All that’s left is to figure out what the heck is up with Creepy Duplicate Ghost Massu. Is he a personification of Massu’s worst instincts? No. Some sort of weird head cylon out of Battlestar Galactica? No. The ghost of guy who happens to look exactly like Massu? Well… kind of. The final bit of plot clicks into place when the bad guy from the beginning, Kamal, turns out not to be a bad guy at all but Massu’s father’s best friend because Creepy Duplicate Ghost Massu is actually Massu’s dead father!!!!! And the men he’d been using Massu to murder were the ones who’d slaughtered Massu’s entire family and stolen their land! Naturally Massu then teams up with the ghost of his father to take his final revenge.

Just as the holy man said in the beginning, how one sees Masss really depends on what one is looking for. If you want a big, bright, silly masala film, you can certainly watch the film that way and have a good time. There are jokes and cameos from familiar faces and a great ghost-themed song-and-dance number that is more than enough to keep audiences looking for “leave your brain at home” entertainment entertained. But there was another thread running underneath all the silliness. All the seemingly random plot twists were just variations on that theme of what you see depends on what you want to see. And thinking back on the film I really appreciated the thought that went into it.

The biggest change in perspective is the Creepy Duplicate Ghost morphing into the father. All of a sudden he’s not just being a dick but acting from a place of justified anger. But there were quite a few of these moments--Massu realizing Jet Li is a ghost; Kamal going from bad guy to uncle; Massu understanding that things he did in the past weren’t harmless. Even in the beginning the theme is there, with Massu dressed like a cop breaking up black market liquor sales… only for the audience to realize he’s actually stealing the money.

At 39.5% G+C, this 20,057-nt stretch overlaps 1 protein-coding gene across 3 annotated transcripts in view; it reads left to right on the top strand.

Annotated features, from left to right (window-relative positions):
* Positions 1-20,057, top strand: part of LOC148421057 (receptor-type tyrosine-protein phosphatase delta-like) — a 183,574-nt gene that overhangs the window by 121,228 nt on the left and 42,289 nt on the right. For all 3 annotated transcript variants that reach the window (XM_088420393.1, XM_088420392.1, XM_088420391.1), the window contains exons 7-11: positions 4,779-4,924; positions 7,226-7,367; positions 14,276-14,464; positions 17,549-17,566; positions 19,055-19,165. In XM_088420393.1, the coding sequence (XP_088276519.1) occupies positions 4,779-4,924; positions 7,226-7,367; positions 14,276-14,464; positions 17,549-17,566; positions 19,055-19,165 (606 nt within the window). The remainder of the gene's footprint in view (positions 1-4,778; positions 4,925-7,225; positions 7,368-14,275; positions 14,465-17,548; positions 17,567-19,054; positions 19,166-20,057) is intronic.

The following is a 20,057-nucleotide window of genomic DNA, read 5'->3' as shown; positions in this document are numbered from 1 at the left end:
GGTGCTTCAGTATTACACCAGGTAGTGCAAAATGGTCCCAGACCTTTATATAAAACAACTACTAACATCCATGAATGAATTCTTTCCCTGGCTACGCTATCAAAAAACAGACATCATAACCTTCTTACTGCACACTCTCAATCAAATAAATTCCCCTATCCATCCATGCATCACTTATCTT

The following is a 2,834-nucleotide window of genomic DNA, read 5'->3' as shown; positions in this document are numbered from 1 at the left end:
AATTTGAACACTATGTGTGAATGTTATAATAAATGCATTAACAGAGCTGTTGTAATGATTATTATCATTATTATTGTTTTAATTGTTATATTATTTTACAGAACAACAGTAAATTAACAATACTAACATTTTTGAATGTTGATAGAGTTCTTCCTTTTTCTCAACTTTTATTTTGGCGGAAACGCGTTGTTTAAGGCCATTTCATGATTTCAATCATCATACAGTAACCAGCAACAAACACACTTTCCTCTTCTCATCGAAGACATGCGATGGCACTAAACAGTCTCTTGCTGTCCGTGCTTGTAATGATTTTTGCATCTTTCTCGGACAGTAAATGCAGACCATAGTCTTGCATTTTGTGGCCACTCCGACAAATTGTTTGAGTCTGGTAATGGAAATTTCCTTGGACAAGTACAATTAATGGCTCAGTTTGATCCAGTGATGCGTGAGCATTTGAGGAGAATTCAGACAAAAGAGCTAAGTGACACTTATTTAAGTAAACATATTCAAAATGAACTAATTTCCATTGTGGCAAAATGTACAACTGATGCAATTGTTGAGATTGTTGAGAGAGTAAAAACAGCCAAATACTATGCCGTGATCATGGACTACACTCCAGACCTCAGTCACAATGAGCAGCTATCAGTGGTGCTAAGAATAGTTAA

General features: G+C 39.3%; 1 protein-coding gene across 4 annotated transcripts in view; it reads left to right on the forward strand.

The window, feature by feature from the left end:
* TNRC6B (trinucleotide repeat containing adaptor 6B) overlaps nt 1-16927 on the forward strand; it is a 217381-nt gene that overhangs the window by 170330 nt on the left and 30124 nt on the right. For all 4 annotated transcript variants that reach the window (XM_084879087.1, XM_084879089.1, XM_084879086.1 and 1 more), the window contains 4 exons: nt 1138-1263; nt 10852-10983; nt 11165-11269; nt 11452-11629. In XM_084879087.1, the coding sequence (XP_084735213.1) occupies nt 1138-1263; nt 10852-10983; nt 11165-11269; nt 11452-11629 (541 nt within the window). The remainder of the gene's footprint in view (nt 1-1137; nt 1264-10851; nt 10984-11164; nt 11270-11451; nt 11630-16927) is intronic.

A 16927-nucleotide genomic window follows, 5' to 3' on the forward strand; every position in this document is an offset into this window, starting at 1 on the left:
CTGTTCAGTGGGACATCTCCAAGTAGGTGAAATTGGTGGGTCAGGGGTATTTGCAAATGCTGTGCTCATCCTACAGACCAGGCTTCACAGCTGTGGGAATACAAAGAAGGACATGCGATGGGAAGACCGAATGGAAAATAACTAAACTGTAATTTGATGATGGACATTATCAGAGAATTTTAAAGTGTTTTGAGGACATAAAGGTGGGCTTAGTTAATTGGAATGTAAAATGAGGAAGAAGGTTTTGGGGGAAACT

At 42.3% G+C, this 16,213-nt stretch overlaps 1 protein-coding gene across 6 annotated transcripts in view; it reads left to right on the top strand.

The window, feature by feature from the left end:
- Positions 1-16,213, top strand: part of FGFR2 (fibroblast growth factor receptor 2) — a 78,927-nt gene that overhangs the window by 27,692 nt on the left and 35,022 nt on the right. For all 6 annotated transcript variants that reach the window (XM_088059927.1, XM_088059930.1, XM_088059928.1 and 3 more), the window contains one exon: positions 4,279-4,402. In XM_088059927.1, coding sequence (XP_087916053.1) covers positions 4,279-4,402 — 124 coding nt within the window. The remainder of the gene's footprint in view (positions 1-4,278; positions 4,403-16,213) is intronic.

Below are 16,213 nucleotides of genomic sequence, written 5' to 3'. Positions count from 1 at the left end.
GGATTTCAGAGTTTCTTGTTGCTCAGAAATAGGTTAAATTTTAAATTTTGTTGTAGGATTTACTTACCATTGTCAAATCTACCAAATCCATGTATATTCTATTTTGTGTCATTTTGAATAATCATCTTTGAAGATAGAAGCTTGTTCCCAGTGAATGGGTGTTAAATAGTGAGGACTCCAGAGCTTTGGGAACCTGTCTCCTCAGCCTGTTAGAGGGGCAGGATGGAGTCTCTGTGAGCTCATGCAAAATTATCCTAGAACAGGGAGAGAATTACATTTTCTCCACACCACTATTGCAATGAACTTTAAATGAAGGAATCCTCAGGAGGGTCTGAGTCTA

Going along with the motif of switched perspectives was a nice message of community. People are only strangers until you hear their stories. Our actions do affect others and not always in good ways. The money you take from one person isn’t just a gain for you, it’s a loss for the other. And, oddly enough, but also important, donating your organs after you die isn’t creepy and may give another person--for example a small, tiny, adorable blind boy--a second chance at life.

It took me a little while to settle into Masss but once I did, I ended up really enjoying the film. I don’t know how well it would have worked without Suriya, who as a hero always seems to really get exactly where even the silliest of films is going. Nor do I know how well it would play for somebody without at least a working knowledge of Tamil films. There were a lot of gags and scenes that relied on the audience being conversant in filmi speak. I’m certainly not an expert but I could appreciate the throwaway references to Ghajini and Pizza and Naan Kadavul and I knew the faces, if not the names, of many of the cameo making actors.

While Masss isn’t going to the Oscars anytime soon, it was certainly an entertaining film and interesting enough to keep my guessing until the very, very end. All else aside, it definitely proves that if Suriya has signed on to a film, there is no way it will be a typical masala potboiler.